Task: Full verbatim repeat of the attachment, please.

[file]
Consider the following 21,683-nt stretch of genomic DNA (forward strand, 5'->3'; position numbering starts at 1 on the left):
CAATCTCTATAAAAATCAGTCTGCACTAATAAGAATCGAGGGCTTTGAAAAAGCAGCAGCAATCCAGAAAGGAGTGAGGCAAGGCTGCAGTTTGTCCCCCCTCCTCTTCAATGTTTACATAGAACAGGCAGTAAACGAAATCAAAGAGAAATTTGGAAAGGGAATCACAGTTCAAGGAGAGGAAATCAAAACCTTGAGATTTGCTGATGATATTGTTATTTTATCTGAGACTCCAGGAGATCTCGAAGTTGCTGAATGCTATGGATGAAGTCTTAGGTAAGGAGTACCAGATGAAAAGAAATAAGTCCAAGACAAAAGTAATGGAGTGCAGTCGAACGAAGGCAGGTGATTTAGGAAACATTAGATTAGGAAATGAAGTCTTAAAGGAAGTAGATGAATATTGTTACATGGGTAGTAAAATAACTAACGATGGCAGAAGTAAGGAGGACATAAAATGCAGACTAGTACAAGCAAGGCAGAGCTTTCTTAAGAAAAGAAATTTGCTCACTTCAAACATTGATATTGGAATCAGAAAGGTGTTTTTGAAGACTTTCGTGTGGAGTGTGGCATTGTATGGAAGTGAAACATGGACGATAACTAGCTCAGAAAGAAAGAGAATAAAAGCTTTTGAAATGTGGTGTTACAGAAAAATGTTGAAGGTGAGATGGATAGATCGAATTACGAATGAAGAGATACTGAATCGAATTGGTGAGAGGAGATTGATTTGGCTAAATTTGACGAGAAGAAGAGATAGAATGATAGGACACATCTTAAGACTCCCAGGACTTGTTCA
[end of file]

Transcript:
Consider the following 21,683-nt stretch of genomic DNA (forward strand, 5'->3'; position numbering starts at 1 on the left):
CAATCTCTATAAAAATCAGTCTGCACTAATAAGAATCGAGGGCTTTGAAAAAGCAGCAGCAATCCAGAAAGGAGTGAGGCAAGGCTGCAGTTTGTCCCCCCTCCTCTTCAATGTTTACATAGAACAGGCAGTAAACGAAATCAAAGAGAAATTTGGAAAGGGAATCACAGTTCAAGGAGAGGAAATCAAAACCTTGAGATTTGCTGATGATATTGTTATTTTATCTGAGACTCCAGGAGATCTCGAAGTTGCTGAATGCTATGGATGAAGTCTTAGGTAAGGAGTACCAGATGAAAAGAAATAAGTCCAAGACAAAAGTAATGGAGTGCAGTCGAACGAAGGCAGGTGATTTAGGAAACATTAGATTAGGAAATGAAGTCTTAAAGGAAGTAGATGAATATTGTTACATGGGTAGTAAAATAACTAACGATGGCAGAAGTAAGGAGGACATAAAATGCAGACTAGTACAAGCAAGGCAGAGCTTTCTTAAGAAAAGAAATTTGCTCACTTCAAACATTGATATTGGAATCAGAAAGGTGTTTTTGAAGACTTTCGTGTGGAGTGTGGCATTGTATGGAAGTGAAACATGGACGATAACTAGCTCAGAAAGAAAGAGAATAAAAGCTTTTGAAATGTGGTGTTACAGAAAAATGTTGAAGGTGAGATGGATAGATCGAATTACGAATGAAGAGATACTGAATCGAATTGGTGAGAGGAGATTGATTTGGCTAAATTTGACGAGAAGAAGAGATAGAATGATAGGACACATCTTAAGACTCCCAGGACTTGTTCA